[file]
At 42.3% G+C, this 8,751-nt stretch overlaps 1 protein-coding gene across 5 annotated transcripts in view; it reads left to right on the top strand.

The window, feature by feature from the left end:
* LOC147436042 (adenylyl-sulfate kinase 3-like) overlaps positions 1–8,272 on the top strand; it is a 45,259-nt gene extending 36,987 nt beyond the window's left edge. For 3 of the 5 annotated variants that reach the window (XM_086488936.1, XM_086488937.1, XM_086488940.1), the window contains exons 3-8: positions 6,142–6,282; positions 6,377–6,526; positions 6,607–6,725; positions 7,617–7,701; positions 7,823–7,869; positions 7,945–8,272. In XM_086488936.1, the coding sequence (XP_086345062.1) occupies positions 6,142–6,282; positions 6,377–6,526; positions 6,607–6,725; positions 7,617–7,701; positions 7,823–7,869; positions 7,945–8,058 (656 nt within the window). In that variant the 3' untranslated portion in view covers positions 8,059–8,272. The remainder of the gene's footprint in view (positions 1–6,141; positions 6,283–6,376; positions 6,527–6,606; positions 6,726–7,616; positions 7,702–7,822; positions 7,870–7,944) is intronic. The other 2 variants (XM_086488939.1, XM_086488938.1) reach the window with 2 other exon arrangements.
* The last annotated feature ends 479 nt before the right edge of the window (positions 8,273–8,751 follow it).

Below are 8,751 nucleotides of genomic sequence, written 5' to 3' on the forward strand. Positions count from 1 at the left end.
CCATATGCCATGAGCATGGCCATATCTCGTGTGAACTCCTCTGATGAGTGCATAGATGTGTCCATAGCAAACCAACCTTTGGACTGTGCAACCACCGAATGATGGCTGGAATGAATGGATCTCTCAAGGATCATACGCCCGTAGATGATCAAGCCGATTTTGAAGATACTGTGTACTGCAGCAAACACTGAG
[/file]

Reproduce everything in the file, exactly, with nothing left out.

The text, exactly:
At 42.3% G+C, this 8,751-nt stretch overlaps 1 protein-coding gene across 5 annotated transcripts in view; it reads left to right on the top strand.

The window, feature by feature from the left end:
* LOC147436042 (adenylyl-sulfate kinase 3-like) overlaps positions 1–8,272 on the top strand; it is a 45,259-nt gene extending 36,987 nt beyond the window's left edge. For 3 of the 5 annotated variants that reach the window (XM_086488936.1, XM_086488937.1, XM_086488940.1), the window contains exons 3-8: positions 6,142–6,282; positions 6,377–6,526; positions 6,607–6,725; positions 7,617–7,701; positions 7,823–7,869; positions 7,945–8,272. In XM_086488936.1, the coding sequence (XP_086345062.1) occupies positions 6,142–6,282; positions 6,377–6,526; positions 6,607–6,725; positions 7,617–7,701; positions 7,823–7,869; positions 7,945–8,058 (656 nt within the window). In that variant the 3' untranslated portion in view covers positions 8,059–8,272. The remainder of the gene's footprint in view (positions 1–6,141; positions 6,283–6,376; positions 6,527–6,606; positions 6,726–7,616; positions 7,702–7,822; positions 7,870–7,944) is intronic. The other 2 variants (XM_086488939.1, XM_086488938.1) reach the window with 2 other exon arrangements.
* The last annotated feature ends 479 nt before the right edge of the window (positions 8,273–8,751 follow it).

Below are 8,751 nucleotides of genomic sequence, written 5' to 3' on the forward strand. Positions count from 1 at the left end.
CCATATGCCATGAGCATGGCCATATCTCGTGTGAACTCCTCTGATGAGTGCATAGATGTGTCCATAGCAAACCAACCTTTGGACTGTGCAACCACCGAATGATGGCTGGAATGAATGGATCTCTCAAGGATCATACGCCCGTAGATGATCAAGCCGATTTTGAAGATACTGTGTACTGCAGCAAACACTGAG